Who says puttanesca has to be relegated to just pasta?
Loaded with olives, garlic, capers, tomatoes and anchovies, puttanesca is one of my favorite sauces.
It’s not weigh-you-down rich like carbonera. Nor retiring like delicate fresh tomato-basil. Instead, it’s decidedly in your face — with a forceful punch.
So why relegate it to just tossing with pasta? With summer barbecuing season upon us, why not dress up mundane grilled chicken with something more exciting? Yes, puttanesca!
For those following a paleo, gluten-free or no-carb diet, it’s a way to have your puttanesca — and eat it, too.
There’s no time like now to dig into this dish, too, what with June 1 marking National Olive Day.
Lindsay’s Naturals Italian Medley variety of olives.
Did you know that 99 percent of all olives grown in the United States come from California? California’s family-owned Lindsay knows all about olives, producing 36 billion olives annually or enough olives to go around the Earth 22.8 times.
Enjoy asparagus in a velvety coconut sauce with lemongrass and garlic.
The countdown is upon us for the impending end of asparagus season.
So there’s no time like now to make this super easy asparagus dish.
“Asparagus in Coconut Cream Sauce” is from the new “Farm to Table Asian Secrets: Vegan & Vegetarian Full-Flavored Recipes for Every Season” (Tuttle), of which I received a review copy. It’s by food writer Patricia Tanumihardja, who was born in Indonesia and lived in Singapore before moving to the United States.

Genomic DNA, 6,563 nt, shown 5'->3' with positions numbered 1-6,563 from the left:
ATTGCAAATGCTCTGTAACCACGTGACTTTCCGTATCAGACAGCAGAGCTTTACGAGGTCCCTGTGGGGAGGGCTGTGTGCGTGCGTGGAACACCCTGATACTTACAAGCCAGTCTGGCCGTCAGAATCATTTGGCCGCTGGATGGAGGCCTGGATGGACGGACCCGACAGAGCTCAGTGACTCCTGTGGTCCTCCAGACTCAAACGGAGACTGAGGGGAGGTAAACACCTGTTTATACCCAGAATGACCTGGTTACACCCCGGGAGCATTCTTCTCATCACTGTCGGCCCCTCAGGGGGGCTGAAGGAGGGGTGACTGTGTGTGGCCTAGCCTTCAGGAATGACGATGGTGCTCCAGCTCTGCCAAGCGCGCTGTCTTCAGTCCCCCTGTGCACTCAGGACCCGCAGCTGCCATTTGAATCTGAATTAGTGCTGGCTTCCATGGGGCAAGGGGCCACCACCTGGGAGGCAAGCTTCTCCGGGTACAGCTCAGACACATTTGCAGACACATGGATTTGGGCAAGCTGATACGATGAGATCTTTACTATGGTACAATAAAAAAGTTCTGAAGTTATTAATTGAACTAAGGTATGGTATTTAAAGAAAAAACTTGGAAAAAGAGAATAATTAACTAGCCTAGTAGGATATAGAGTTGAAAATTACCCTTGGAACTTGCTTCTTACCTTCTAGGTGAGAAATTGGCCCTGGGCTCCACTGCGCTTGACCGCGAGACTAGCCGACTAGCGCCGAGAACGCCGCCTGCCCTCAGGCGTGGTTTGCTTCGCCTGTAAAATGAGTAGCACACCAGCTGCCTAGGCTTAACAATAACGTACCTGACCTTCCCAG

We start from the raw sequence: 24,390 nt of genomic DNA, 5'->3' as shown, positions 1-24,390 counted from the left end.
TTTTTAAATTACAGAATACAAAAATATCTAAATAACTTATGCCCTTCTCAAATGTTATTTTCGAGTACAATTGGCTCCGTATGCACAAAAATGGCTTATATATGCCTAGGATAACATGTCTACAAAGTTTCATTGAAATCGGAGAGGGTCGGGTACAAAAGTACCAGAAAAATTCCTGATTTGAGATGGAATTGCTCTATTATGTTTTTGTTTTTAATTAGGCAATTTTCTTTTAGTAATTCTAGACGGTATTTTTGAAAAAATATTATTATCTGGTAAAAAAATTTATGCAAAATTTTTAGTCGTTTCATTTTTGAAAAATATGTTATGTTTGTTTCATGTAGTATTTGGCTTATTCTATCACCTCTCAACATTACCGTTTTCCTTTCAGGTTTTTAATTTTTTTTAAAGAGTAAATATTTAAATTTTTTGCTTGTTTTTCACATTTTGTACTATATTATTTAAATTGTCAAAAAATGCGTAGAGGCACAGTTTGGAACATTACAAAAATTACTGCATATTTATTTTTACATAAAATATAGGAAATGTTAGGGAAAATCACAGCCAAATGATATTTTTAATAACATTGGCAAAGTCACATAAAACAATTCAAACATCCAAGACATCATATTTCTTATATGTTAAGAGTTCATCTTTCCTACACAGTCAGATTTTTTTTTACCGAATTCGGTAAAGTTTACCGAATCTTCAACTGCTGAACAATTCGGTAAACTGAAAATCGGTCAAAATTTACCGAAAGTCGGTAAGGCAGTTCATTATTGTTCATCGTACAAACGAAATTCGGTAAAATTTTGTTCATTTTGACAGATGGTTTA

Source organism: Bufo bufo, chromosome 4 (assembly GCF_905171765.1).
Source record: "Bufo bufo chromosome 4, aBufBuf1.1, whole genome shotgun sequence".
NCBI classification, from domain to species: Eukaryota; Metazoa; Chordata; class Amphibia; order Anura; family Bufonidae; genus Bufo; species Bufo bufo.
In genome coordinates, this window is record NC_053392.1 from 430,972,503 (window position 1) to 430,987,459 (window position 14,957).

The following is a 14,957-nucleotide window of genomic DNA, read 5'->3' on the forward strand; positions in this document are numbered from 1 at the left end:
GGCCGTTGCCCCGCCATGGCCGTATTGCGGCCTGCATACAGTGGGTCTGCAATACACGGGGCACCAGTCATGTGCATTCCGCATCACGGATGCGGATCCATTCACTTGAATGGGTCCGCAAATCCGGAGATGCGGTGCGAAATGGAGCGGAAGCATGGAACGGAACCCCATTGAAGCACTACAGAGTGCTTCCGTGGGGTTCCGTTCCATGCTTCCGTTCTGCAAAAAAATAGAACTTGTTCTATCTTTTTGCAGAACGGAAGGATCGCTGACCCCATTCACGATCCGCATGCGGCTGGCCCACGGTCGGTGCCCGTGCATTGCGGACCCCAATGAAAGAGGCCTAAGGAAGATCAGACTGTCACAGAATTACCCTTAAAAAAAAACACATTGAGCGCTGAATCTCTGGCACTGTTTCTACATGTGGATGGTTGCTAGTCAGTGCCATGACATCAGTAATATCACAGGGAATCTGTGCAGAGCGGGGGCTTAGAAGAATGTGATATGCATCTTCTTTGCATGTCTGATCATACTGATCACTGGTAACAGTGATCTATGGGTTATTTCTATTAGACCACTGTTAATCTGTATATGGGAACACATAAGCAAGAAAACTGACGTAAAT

The book is full of inspired recipes that showcase the bounty available each season at the market. Try your hand at everything from “Vegetable Soup with Rhubarb” to “Vietnamese Noodle Salad Bowls” to Tofu, Spinach and Fennel Wontons.” There’s also a helpful guide (with photos) about Asian herbs and pantry ingredients that will aid you in finding them at an Asian or international market.
Asparagus spears are simmered in a sauce of coconut milk, lemongrass, garlic, ginger, and chili paste. It’s seasoned with a dash of soy sauce, but fish sauce would also work. As the sauce cooks, it thickens to coat the asparagus spears. Velvety, citrusy and just a little spicy, it’s made for spooning over a mound of fluffy steamed rice.
A comforting Korean dish that can be made a flash.
When times are tough, some people find solace in chocolate. Or wine. Or endless handfuls of potato chips.
Not Ruth Riechl.
When Gourmet magazine abruptly shut down, its former editor in chief came in to clean out her office. The place was deserted with nothing but empty drawers and cabinets to greet her when she was surprised by the arrival of four friends. They had flown in from California to offer their support.
They gathered up Reichl, and together rode the subway to Flushing to commiserate over a feast of Asian food. At the end of it all, one friend, Laurie Ocha, a former executive editor at Gourmet who is married to Pulitizer Prize-winning food writer Jonathan Gold, gave her a present to take home.
It was a package of Korean rice sticks, which she hoped would inspire Reichl to forge ahead. It did the trick, and “Spicy Korean Rice Sticks with Shrimp and Vegetables” is one of the memorable recipes in her newest book, “My Kitchen Year: 136 Recipes That Saved My Life” (Random House), of which I received a review copy.
This is a cookbook, in which the recipes couldn’t be more personal. Each has played an important role in Reichl’s life, and she shares affecting and lovingly honest reasons why.